Like many bands’ last albums, Terror Twilight is, in a lot of ways, really the principal songwriter’s first solo foray. Indeed, before attempting to record the songs as a band, Malkmus had been playing them in solo shows. On Terror Twilight, for the first time, the lyrics seem carefully considered, not spontaneous or quickly tossed-off. On their final album, Malkmus’ lyrics can be downright revelatory in a way that no Pavement songs approached before. “My heart is not a wide open thing,” he obfuscates in the same song wherein he admits “the damage has been done / I am not having fun anymore” and “we got rooms to live, room to live in / room to give, but no room to give in.” This is emotionally bare in a way that Pavement never was before.
And that’s what separates great art from good art: emotional resonance. Terror Twilight has it in spades. The lead track, “Spit on a Stranger,” is actually about something, built around one cohesive thesis, which is a rarity among Pavement’s often attention-deficit songs. “I’ve been thinking long and hard about the things you said to me like a bitter stranger / And now I see the long and the short the middle and what’s in between”: Malkmus could not have written that for an earlier album. The songwriter on Terror Twilight progressed into a more mature and better one than the person who made Brighten the Corners.
Being a smart-ass slacker is fun in your early twenties, but we’ve all gotta grow up someday. And our best friends remain the ones who mature when we do, who we can discuss wives and kids and balding with. No one invites the guys from Whitesnake to dinner parties. Let’s talk about something real now that we’re adults. “You kiss like a rock / but you know I need it anyway”: find me a more depressing and succinct expression of co-dependency anywhere and I will eat my liner notes.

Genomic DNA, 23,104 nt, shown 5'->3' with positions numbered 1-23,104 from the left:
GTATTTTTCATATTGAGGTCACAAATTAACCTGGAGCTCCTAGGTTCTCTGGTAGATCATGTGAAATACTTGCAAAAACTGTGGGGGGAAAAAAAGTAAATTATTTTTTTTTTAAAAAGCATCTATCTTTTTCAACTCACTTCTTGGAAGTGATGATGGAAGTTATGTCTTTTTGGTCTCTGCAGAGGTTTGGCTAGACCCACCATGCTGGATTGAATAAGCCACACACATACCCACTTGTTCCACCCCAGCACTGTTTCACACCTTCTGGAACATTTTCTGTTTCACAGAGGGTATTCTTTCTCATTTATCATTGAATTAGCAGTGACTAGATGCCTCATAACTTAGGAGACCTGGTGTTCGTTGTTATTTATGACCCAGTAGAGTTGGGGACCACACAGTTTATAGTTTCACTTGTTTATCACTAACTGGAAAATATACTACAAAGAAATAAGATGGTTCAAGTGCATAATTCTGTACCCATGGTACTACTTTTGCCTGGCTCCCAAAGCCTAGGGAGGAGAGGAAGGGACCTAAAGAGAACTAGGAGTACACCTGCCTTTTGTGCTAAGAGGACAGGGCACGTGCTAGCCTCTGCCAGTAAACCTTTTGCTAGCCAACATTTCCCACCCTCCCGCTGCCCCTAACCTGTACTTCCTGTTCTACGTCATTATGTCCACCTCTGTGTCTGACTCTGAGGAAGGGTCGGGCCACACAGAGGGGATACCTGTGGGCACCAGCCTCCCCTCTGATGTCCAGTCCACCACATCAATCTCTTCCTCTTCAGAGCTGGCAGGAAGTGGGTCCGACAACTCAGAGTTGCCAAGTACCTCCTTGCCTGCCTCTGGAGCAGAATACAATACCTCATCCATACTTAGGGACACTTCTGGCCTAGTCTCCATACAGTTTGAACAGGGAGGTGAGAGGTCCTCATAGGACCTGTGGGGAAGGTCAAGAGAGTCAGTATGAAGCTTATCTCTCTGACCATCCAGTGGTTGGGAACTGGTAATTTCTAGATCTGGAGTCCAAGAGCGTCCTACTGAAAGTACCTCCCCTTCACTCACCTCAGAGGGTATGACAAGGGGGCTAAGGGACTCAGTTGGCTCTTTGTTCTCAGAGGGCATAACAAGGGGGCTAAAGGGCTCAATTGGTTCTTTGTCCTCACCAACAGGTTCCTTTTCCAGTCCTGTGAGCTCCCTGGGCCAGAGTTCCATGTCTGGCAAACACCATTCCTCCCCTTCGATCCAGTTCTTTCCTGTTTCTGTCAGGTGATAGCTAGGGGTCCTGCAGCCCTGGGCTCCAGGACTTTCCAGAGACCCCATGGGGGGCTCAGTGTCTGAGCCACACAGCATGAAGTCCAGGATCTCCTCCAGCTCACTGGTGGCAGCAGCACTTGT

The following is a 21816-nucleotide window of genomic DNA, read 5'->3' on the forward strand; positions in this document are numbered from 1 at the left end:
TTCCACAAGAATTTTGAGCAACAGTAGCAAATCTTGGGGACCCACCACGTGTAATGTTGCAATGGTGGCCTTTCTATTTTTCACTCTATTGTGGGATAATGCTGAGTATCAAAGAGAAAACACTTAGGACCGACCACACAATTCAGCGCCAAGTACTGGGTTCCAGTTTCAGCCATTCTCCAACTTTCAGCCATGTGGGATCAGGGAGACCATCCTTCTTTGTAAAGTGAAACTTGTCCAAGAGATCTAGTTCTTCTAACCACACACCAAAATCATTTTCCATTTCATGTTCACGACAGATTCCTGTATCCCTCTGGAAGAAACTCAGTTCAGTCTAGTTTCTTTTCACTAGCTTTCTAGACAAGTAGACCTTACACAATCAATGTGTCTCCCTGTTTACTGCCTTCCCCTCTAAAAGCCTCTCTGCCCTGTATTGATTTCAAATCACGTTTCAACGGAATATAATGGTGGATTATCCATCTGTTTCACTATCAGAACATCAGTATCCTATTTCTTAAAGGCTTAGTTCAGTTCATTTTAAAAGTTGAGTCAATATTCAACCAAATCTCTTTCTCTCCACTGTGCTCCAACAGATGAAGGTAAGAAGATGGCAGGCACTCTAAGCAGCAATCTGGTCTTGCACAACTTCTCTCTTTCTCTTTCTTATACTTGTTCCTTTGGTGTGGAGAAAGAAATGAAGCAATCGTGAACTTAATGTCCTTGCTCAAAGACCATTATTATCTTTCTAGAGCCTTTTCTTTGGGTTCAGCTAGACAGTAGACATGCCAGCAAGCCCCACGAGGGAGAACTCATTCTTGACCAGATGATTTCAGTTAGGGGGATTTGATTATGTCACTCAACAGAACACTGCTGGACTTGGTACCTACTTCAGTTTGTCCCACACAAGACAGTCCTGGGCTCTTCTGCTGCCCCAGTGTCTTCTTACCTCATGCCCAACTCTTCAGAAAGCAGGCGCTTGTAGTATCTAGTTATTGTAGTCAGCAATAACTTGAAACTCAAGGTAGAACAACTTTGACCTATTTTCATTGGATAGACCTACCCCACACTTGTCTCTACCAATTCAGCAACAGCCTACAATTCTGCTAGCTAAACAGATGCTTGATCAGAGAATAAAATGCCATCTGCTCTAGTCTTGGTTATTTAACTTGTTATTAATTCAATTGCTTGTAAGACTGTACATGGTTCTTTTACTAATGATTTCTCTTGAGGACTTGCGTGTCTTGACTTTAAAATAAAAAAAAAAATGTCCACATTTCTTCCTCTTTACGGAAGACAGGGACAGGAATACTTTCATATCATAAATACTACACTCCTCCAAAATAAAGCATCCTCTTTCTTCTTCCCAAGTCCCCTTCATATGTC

Terror Twilight does have its flaws. “Platform Blues” seems to be the wrong song wedged between “Major Leagues” and “Ann Don’t Cry.” It veers too close to parody, of course intentionally, but still, it feels weaker than its bookends. Maybe debuting the album with it – as Godrich intended, and as one disc of the forthcoming reissue is rumored to do – will place it in a better context, but I am skeptical that it will make it a better song. Similarly, “Speak, See, Remember,” another lax tempo bluesy jam, seems to be another step backward from the material on the rest of the record, almost as though Pavement were unwilling to make an album that was just too accessible for the average ears. It does contain the brilliant chorus refrain of “God loves you, but what could he do?”
Terror Twilight isn’t as hooky, perhaps, as moments on earlier Pavement albums, but on this, their most mature record, they give the listener something greater. The intimacy of the lyrics, the fullness of the arrangements, and the care put into the production create little worlds to live in for a few moments. Repeated listens reveal secrets, surprises, and a richness that we music fans find only in the best albums. I hope that with the upcoming deluxe re-release, there is an attendant reappraisal of Pavement’s underrated culminating album. I am thrilled that, at last, I get to be a fan waiting anxiously for a new Pavement release. That it’s a reissue of such an excellent album makes me even happier.